There seems to be quite the fuss today over Comcast’s “network management” approach to BitTorrent traffic, which according to an Associated Press story consists of intercepting packets and disrupting the connection between a downloader and the tracker (a nice touch to download the Bible in order to illustrate what Comcast is doing — I wish I’d thought of that). I’m not quite sure why everyone seems so surprised that this is happening though. Cable companies and telcos have been doing this for some time.
Some call it network management, some call it bandwidth or traffic “shaping” and others call it “throttling” (which conjures up a nice mental image of what carriers are doing to their customers). As Michael Geist has pointed out before, Rogers Communications — the largest cable company in Canada — has been doing this for the past couple of years at least. As Michael notes in his post, this behaviour seems particularly egregious considering that the downloading of music is currently permitted (or at least not explicitly banned) under Canadian copyright law, thanks to the Public Copying levy that gets applied to blank CDs and other media.
Rogers admitted to throttling BitTorrent almost two years ago, and argues — as most carriers do — that such services soak up bandwidth and cause their network to run too slowly for other customers (something I have yet to see conclusively demonstrated). But it’s not just Rogers: there’s a list of ISPs that do this kind of thing at AzureusWiki, where you can also find tips on how to turn on encryption to disguise the traffic.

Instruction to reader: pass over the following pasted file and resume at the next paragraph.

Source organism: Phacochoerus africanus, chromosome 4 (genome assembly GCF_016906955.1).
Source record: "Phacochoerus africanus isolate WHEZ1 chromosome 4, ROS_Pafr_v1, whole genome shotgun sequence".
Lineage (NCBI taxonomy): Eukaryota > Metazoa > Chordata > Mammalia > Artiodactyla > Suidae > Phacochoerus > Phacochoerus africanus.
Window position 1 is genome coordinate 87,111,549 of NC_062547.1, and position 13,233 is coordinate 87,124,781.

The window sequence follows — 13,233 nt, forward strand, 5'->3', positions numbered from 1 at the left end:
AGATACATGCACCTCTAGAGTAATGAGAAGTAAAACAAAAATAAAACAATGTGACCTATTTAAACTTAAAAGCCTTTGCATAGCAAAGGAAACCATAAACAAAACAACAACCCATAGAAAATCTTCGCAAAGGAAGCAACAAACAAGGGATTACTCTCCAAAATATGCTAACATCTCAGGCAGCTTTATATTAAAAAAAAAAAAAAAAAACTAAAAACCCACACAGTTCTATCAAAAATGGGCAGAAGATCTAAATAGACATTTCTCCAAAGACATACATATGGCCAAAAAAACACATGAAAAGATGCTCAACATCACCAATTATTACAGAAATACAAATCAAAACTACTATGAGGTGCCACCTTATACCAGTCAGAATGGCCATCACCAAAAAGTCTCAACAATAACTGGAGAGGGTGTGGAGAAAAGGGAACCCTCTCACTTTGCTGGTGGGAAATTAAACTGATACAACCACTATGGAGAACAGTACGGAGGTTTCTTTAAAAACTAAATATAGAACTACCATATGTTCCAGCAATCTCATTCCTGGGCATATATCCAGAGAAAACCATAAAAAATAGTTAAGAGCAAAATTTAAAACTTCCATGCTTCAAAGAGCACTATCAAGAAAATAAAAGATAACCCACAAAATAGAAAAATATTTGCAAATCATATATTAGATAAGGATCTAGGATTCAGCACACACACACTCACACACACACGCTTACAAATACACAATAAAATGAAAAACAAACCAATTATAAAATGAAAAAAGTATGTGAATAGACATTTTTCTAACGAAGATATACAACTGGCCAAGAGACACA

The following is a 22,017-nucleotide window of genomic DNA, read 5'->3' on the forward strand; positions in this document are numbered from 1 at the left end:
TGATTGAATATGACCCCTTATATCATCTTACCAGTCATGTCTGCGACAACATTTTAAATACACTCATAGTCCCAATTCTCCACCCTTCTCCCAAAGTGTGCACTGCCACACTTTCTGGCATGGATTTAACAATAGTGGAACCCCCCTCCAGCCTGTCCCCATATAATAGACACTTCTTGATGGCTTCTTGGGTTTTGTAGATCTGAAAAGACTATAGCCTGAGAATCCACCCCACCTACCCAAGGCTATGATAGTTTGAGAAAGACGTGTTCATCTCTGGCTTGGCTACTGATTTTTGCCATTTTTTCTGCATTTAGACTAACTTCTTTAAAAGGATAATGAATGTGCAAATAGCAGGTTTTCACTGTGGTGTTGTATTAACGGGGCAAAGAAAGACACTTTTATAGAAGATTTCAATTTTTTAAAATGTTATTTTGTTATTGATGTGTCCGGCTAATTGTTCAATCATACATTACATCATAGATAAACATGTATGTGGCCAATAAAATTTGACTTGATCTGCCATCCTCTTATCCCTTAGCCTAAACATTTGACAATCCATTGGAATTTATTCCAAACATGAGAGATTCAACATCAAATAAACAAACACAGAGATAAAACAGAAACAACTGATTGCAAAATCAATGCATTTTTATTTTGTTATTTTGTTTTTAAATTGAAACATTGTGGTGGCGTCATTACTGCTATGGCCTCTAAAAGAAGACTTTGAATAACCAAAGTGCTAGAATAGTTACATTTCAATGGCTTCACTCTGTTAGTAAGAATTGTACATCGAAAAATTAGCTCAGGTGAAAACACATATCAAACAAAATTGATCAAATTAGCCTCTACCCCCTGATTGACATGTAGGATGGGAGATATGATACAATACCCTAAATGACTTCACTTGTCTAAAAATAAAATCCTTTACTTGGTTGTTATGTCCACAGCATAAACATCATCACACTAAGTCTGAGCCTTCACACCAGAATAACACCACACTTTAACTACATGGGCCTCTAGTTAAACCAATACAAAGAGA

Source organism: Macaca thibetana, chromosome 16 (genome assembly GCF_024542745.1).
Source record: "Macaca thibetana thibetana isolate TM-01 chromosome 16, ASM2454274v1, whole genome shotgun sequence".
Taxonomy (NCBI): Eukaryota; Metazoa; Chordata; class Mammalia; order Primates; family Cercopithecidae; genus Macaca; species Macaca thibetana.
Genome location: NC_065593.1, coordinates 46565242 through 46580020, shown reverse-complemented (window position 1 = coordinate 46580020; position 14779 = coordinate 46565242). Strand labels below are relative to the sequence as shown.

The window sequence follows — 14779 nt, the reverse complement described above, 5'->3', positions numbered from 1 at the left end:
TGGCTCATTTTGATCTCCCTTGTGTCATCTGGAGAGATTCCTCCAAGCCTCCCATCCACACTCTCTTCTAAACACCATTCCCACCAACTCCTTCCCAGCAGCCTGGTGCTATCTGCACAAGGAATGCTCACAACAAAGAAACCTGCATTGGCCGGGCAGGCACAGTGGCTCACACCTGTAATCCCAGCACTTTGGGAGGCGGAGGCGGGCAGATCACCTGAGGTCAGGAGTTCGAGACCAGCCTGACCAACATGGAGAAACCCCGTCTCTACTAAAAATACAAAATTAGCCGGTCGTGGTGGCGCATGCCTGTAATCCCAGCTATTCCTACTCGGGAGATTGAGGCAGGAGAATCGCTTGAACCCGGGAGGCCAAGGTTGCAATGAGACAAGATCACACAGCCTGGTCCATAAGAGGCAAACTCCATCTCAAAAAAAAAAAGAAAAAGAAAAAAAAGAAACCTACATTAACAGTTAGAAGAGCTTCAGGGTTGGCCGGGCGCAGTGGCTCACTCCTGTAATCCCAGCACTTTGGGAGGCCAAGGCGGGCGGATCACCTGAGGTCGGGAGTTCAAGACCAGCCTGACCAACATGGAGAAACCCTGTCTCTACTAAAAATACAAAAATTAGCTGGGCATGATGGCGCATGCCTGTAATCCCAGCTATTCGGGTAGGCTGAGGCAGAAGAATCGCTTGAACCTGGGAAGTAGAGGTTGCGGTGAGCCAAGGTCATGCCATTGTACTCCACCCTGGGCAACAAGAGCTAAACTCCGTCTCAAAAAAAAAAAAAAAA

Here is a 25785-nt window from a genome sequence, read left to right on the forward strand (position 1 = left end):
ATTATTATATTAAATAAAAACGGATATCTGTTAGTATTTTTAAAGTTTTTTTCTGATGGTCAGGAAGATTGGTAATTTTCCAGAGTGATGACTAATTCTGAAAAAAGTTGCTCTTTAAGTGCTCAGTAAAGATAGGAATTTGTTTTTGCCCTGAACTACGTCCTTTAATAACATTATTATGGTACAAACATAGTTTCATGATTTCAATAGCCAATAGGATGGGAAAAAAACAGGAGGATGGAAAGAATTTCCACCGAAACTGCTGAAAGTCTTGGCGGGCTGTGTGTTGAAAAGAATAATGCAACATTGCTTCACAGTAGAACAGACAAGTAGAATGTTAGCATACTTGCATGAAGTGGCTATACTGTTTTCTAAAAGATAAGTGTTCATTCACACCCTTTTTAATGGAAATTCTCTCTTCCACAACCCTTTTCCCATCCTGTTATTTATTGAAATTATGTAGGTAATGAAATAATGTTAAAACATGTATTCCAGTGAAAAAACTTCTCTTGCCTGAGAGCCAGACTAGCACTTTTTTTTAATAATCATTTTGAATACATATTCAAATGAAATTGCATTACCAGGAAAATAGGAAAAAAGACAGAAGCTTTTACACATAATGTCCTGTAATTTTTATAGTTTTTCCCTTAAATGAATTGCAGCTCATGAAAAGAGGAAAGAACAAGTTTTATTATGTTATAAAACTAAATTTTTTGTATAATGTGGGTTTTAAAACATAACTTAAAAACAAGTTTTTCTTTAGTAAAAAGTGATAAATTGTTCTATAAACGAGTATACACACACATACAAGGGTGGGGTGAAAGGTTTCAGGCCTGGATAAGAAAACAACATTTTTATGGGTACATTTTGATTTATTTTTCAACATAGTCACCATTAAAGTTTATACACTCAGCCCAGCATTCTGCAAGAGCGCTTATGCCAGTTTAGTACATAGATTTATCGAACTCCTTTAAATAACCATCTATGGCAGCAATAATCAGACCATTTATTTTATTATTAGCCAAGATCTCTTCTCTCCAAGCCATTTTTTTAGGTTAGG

Unfortunately, even if you encrypt the packets, some ISPs will respond by throttling anything encrypted on the assumption that it is probably BitTorrent or other software. As Michael points out in his post, this has caused some university researchers a headache because then their encrypted email slows down as it gets caught in the “bandwidth management” process.
Like those “unlimited” cellphone data plans that turn out not to be unlimited at all, this kind of thing is another example of how the cable companies and telcos try to suck and blow at the same time: they sell you their unlimited or high-speed plans, bragging about all the things you can do with them, and then charge or block you as soon as you try and do any of those things.